The state Department of Environmental Conservation requested United Water New York to begin releasing additional water from the Lake DeForest Reservoir in Clarkstown. The company has been asked to increase the amount it is releasing from about 9.75 million gallons per day to about 60 to 80 million gallons a day, United Water New York vice president and general manager, Michael Pointing, said.
In the past, downstream neighbors have criticized United Water for failing to lower the reservoir's level prior to a major storm's arrival and causing their homes to flood.
Gordon Wren Jr., Rockland's director of Fire and Emergency Services, said local fire departments were testing pumps, generators and other equipment and that the concern was that the storm could park itself over the region for a prolonged period.
"We're taking it very seriously," Wren said. "It's still far out, but whichever way it does track, we're going to be affected."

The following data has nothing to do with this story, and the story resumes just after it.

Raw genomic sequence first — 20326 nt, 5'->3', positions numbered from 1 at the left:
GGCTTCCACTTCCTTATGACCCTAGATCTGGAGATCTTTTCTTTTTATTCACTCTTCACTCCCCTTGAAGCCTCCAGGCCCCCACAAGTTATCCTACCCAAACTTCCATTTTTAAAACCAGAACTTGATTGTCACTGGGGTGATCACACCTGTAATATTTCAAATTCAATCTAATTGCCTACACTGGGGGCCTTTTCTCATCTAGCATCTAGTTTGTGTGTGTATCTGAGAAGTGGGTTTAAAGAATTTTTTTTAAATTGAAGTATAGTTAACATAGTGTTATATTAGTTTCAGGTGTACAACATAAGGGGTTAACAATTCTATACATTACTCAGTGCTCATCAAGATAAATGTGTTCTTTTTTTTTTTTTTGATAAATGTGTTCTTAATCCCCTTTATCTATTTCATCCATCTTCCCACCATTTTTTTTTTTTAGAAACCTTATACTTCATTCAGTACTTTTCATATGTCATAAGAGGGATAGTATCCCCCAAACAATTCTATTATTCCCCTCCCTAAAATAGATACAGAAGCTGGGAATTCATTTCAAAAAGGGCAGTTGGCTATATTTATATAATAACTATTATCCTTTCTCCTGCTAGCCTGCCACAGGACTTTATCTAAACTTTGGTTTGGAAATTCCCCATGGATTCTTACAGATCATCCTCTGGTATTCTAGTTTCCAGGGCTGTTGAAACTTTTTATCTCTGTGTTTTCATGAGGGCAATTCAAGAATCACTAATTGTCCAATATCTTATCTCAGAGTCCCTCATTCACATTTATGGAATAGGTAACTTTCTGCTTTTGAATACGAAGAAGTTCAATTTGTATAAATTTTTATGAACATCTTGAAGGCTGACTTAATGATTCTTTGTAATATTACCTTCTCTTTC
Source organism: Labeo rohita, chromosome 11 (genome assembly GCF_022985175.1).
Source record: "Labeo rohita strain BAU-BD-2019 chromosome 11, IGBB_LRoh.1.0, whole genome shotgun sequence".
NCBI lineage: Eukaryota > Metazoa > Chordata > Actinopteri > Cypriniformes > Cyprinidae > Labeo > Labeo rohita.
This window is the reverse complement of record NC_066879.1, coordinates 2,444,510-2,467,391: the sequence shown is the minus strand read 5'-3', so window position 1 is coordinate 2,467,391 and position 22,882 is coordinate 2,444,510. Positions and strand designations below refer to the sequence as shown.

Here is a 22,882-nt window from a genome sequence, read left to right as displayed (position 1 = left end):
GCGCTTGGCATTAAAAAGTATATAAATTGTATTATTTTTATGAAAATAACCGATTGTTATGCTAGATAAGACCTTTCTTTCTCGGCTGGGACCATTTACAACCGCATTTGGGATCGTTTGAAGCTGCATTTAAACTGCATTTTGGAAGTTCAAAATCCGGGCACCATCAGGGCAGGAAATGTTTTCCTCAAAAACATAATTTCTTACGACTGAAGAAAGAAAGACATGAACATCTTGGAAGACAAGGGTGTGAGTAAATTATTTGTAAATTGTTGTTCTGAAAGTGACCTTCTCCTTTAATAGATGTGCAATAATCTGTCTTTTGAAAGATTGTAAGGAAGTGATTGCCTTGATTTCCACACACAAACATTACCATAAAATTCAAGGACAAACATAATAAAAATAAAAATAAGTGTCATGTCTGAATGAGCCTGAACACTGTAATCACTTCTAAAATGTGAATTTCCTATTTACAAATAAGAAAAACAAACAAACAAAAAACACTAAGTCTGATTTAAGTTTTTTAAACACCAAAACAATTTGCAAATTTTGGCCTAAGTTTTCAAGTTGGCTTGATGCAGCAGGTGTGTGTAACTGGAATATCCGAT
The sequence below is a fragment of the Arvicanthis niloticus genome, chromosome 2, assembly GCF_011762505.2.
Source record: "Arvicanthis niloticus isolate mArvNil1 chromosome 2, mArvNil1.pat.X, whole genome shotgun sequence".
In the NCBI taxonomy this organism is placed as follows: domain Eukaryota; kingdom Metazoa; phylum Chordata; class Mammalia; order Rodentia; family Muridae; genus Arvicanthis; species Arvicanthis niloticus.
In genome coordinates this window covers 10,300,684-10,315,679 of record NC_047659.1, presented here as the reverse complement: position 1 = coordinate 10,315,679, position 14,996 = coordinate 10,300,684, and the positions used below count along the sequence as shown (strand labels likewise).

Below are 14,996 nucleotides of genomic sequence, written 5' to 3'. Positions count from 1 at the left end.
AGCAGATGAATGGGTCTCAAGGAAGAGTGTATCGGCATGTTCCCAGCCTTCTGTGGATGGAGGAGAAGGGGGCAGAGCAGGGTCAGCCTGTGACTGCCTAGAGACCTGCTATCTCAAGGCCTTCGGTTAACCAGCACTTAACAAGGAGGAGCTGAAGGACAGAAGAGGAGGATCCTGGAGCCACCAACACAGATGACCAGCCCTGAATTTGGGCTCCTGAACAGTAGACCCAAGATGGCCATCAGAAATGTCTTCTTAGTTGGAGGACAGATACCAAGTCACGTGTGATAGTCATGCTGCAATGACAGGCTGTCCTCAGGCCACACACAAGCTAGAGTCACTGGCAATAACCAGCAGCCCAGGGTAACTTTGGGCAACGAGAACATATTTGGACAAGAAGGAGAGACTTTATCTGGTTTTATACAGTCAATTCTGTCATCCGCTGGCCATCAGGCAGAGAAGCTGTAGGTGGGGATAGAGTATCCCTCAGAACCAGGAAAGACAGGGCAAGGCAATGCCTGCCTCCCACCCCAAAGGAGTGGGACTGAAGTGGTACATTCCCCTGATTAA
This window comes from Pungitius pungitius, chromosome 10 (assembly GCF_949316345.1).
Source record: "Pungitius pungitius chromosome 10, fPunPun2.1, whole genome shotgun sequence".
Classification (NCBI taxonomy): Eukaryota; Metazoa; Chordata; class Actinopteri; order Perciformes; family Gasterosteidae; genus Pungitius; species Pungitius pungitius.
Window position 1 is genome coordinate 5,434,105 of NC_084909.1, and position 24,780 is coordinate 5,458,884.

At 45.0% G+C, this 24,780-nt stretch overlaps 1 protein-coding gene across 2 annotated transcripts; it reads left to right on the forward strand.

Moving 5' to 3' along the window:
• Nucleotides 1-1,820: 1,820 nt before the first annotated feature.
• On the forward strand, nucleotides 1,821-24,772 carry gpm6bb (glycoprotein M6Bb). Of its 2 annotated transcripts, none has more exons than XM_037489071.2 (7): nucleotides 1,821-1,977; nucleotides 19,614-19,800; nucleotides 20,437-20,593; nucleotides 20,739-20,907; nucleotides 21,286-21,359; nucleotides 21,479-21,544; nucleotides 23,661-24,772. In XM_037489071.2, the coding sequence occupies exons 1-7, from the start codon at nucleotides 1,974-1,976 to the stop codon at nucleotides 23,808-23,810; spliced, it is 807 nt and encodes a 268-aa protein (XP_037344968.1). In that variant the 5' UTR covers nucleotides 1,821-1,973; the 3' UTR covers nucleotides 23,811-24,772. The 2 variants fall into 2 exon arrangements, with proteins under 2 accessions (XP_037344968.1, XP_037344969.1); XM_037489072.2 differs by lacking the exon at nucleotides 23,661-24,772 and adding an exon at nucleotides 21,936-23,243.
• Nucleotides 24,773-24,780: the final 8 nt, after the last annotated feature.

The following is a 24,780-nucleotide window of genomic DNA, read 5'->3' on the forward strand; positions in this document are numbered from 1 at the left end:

And the storm will take its time leaving. The weather may not start clearing in the mid-Atlantic until the day after Halloween and could linger in the upper Northeast until Nov. 2, Cisco said.
"It's almost a weeklong, five-day, six-day event," he said from a NOAA forecast center in College Park, Md. "It's going to be a widespread, serious storm."
Typical commutes early next week may be out of the question for railroad riders.
The MTA Hurricane Plan calls for service to be shut down ahead of the bad weather where sustained winds stronger than 39 mph are predicted, for example.
"The MTA is taking no chances with the safety of our customers, our employees and our equipment," said MTA Chairman and CEO Joseph J. Lhota. "We are hoping for the best but preparing for the worst."
Rob Ryser, The News Journal - The Associated Press and staff writers Michael Risinit, Theresa Juva, Joseph Spector, Leah Rae, Colin Gustafson, James O’Rourke and Laura Incalcaterra contributed to this article